Recently, the microwave in my house crashed, which means that I’ve been eating a lot of cold food. Of course I could heat my food on the stove, but then I think of all the dishes I will have to wash afterwards, and it just doesn’t seem worth it. So at home, I get no heat – no big deal, because at least I can use a microwave at school and can therefore have hot/warm meals between classes, right? Nope, nope, nope!
Why not? Because this is what usually happens:
I put my food in the selected campus microwave. Then I close the door. Then I push the button. And the result is always a cold and dark silence. No sound. No light. The microwave is dead. My heart drops.
This has been my experience with almost every microwave on campus. It always seems to happen as my ravenous 4th block hunger pains ramp up. When it doesn’t happen, and I can see that the microwave does work, I find myself stuck at the back of a giant line, since everyone else has decided to pounce on the one working machine. And as if standing in the line wasn’t bad enough, I usually end up behind the person (or in most cases, the persons) who think of the microwave as their own personal slow cooker - seriously, what are people trying to do when they heat their food for 10 minutes? Disintegrate it? I am ashamed to admit that it can be a real struggle for me whenever the student at the microwave takes their food out, checks it, and puts it back in for 4 more minutes – my inner Hulk is really hard to repress in those moments. Really, really, hard. Even just thinking about it…. Makes…. Me…. So…. Angry! Ugh.
And speaking of potential explosions, for those who don’t know, or who pretend not to know, you are NOT supposed to microwave metal…or highlighters, or pencils, or gummy bears, or light bulbs. Not only could doing so start a fire, but it can increase the number of dead microwaves on campus, which I think we can all agree is not needed.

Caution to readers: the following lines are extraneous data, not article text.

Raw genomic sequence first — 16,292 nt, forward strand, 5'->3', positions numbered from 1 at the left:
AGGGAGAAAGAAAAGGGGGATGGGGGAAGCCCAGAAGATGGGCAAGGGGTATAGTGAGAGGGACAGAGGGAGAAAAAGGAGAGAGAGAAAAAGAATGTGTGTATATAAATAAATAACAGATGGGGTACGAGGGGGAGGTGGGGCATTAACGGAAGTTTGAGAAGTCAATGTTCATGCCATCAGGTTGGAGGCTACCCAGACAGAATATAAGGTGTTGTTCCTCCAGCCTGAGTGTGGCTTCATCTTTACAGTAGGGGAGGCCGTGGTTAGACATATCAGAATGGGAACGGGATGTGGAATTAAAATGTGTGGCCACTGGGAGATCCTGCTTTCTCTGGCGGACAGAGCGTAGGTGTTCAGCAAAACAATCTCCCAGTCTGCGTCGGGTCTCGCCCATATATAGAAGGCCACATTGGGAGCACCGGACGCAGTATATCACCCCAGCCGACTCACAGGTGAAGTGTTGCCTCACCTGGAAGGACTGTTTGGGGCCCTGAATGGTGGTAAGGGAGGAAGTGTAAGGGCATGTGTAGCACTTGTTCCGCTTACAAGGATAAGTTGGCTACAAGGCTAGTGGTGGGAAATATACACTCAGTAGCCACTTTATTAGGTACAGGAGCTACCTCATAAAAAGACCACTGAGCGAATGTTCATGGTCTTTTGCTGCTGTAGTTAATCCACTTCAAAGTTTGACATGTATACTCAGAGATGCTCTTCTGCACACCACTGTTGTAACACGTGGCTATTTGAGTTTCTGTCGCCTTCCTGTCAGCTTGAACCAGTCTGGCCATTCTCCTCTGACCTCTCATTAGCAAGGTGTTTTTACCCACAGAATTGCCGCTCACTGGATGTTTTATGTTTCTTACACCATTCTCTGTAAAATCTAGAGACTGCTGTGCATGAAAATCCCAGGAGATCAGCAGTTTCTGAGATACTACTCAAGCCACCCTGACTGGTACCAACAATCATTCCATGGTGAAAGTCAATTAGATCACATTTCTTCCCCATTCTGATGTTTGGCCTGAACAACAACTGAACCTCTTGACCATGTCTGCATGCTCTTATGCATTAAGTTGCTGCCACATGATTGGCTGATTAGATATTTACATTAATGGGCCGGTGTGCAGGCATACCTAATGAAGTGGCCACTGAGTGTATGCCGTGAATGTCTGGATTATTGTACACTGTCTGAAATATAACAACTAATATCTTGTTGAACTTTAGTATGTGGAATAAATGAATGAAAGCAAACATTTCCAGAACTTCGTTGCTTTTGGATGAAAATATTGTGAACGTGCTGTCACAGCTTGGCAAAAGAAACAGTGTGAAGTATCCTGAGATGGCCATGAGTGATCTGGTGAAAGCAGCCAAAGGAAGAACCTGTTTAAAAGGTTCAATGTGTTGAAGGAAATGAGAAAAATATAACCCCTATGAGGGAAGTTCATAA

Let’s just say that I’ve resigned myself to eating my food cold - yes that includes munching on depressingly dry and grainy rice.
But is eating cold food really a good idea?
I did some Googling on “if eating cold food is bad for you?” and learned the following:
- The human body has still not quite evolved to handle cold foods, so it will actually expend energy warming up the cold foods you put into it. Let foods warm to room temperature before eating.
- When we consume cold food or drink our body starts doing all the efforts to heat it up, because it is only possible for our body to work on a temperature, which is the optimum temperature.
- The digestive process requires heat to break down what you eat and drink. Cold is, by nature, slowing and contracting - therefore cold drinks, and very cold foods like ice cream, slow and impede digestion, causing digestive upsets, abdominal pain and discomfort.
- Excessive consumption of cold foods may also lead to a number of health issues including fatigue, weight gain, cysts and tumors, the development of unhealthy bacterial infections, excessive bloating and gas, brain fog, chronic sinus infections and problems with elimination.
And all of that lead me to Google one more item…. Which lead me to find [insert fancy announcement music here] the UAlberta Microwave Map! It’s a real thing! And
I wish I could give an award (like a microwaveable lunch) to whoever thought of the idea.
You can find the map here.
The thing I love about this map is that it also tells you how many microwaves are at the location. So, if I were in a hurry, I could go to a location with more than one microwave with the hopes that I will find a decently clean microwave and spend less time waiting in a long line. Just make sure to zoom in; otherwise it just looks like a confusing cluster of microwave symbols.
|Before Zoom vs. After Zoom|
So, depending on how much you love ice cream, it might not be such a bad idea to save the Microwave Map link on your phone or computer. I think for the New Year, I am going to try and decrease the amount of cold food I eat, even if it does mean using extra dishes at home, or waiting a little bit longer before I eat my lunch. To be honest, if in the end I have a full stomach, I’ll be happy.
Niabi is a third year student just starting a BA in English with a Spanish Minor. She’s a relentless optimist, hazardously curious, and tends to laugh a lot (her friends would say that she has a juvenile sense of humour). When not spending money she doesn’t have on clothes, or jamming out to Reggaeton, you can find her in a movie theatre, reading a book that involves sword fighting and dragons.